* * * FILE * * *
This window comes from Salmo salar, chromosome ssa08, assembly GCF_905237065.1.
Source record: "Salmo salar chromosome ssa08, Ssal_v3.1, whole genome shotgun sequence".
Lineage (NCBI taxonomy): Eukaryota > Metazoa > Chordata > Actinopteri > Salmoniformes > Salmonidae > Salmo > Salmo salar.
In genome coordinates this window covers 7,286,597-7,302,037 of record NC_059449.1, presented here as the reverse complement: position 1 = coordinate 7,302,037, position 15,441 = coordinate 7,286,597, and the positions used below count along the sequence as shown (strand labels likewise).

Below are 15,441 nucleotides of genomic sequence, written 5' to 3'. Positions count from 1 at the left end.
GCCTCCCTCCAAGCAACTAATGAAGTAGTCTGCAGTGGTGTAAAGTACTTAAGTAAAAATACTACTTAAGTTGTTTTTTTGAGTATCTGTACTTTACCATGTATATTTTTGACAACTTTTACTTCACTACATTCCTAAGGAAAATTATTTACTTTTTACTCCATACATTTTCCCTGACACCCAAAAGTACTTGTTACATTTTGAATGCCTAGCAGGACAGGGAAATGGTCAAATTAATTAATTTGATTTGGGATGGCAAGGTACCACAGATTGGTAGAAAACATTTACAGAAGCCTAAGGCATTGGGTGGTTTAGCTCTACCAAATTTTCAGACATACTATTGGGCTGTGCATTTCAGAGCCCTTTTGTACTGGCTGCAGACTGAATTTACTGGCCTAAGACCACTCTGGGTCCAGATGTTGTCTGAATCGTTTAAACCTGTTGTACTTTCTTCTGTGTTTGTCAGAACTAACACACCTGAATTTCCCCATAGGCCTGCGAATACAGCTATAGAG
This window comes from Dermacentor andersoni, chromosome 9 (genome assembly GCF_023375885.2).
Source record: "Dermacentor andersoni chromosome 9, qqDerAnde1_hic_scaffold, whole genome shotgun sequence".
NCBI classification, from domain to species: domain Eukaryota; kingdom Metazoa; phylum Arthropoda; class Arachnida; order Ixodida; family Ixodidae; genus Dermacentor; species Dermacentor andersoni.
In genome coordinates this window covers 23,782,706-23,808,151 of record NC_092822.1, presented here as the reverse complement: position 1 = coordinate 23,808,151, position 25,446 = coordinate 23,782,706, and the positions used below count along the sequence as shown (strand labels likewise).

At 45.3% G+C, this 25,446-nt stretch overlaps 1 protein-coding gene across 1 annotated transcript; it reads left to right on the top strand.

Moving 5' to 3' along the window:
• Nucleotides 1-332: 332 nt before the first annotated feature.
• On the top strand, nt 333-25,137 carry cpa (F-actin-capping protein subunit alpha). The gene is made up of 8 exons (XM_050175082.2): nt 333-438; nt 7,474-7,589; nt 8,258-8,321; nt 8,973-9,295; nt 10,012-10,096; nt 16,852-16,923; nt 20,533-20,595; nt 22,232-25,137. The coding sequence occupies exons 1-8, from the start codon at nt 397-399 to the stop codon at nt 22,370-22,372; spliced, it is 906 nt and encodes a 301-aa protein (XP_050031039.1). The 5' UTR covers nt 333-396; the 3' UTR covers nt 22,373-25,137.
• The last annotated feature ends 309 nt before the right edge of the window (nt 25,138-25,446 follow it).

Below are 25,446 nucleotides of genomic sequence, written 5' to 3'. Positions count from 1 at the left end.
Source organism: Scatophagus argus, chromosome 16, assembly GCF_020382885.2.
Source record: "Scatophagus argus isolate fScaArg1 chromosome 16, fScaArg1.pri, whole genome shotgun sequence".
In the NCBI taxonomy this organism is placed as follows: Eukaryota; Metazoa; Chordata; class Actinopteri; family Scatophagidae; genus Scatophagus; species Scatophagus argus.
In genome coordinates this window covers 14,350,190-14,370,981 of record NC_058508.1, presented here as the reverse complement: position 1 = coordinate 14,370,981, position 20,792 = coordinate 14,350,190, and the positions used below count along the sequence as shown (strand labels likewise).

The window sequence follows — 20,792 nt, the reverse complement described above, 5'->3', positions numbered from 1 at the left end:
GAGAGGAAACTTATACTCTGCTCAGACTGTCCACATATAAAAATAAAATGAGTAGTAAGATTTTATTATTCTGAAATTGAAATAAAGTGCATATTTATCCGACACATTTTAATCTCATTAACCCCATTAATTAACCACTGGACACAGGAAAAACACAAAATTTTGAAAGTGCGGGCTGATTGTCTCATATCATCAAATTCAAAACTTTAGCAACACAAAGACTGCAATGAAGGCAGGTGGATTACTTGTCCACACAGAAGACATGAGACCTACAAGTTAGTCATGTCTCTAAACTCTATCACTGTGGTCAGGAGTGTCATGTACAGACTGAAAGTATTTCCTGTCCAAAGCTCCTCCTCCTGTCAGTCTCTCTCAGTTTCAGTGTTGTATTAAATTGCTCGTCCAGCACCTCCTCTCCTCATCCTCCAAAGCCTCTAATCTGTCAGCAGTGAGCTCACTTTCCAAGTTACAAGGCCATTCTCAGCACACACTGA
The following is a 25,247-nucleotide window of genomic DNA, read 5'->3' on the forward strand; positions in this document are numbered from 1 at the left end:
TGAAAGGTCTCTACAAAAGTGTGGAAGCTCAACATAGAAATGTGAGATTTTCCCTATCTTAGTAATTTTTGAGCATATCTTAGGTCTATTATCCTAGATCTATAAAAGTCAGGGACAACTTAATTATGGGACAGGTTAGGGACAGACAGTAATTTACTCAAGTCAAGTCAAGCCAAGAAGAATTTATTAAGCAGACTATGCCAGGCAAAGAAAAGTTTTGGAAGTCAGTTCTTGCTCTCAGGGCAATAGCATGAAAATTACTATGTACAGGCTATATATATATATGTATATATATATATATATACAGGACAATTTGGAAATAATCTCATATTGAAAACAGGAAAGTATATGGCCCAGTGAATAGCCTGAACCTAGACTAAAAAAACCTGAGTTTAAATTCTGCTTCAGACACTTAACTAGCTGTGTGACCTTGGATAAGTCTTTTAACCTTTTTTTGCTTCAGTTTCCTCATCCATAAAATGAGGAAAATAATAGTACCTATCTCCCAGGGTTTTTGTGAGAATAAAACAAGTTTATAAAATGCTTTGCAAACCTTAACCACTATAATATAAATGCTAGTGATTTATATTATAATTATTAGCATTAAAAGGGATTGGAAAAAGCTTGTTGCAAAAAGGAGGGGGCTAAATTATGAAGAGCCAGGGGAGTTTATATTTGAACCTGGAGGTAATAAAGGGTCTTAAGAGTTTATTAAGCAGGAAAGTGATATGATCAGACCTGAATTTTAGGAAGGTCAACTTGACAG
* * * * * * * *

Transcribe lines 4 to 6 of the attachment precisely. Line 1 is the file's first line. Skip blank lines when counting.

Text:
In genome coordinates this window covers 7,286,597-7,302,037 of record NC_059449.1, presented here as the reverse complement: position 1 = coordinate 7,302,037, position 15,441 = coordinate 7,286,597, and the positions used below count along the sequence as shown (strand labels likewise).

Below are 15,441 nucleotides of genomic sequence, written 5' to 3'. Positions count from 1 at the left end.
GCCTCCCTCCAAGCAACTAATGAAGTAGTCTGCAGTGGTGTAAAGTACTTAAGTAAAAATACTACTTAAGTTGTTTTTTTGAGTATCTGTACTTTACCATGTATATTTTTGACAACTTTTACTTCACTACATTCCTAAGGAAAATTATTTACTTTTTACTCCATACATTTTCCCTGACACCCAAAAGTACTTGTTACATTTTGAATGCCTAGCAGGACAGGGAAATGGTCAAATTAATTAATTTGATTTGGGATGGCAAGGTACCACAGATTGGTAGAAAACATTTACAGAAGCCTAAGGCATTGGGTGGTTTAGCTCTACCAAATTTTCAGACATACTATTGGGCTGTGCATTTCAGAGCCCTTTTGTACTGGCTGCAGACTGAATTTACTGGCCTAAGACCACTCTGGGTCCAGATGTTGTCTGAATCGTTTAAACCTGTTGTACTTTCTTCTGTGTTTGTCAGAACTAACACACCTGAATTTCCCCATAGGCCTGCGAATACAGCTATAGAG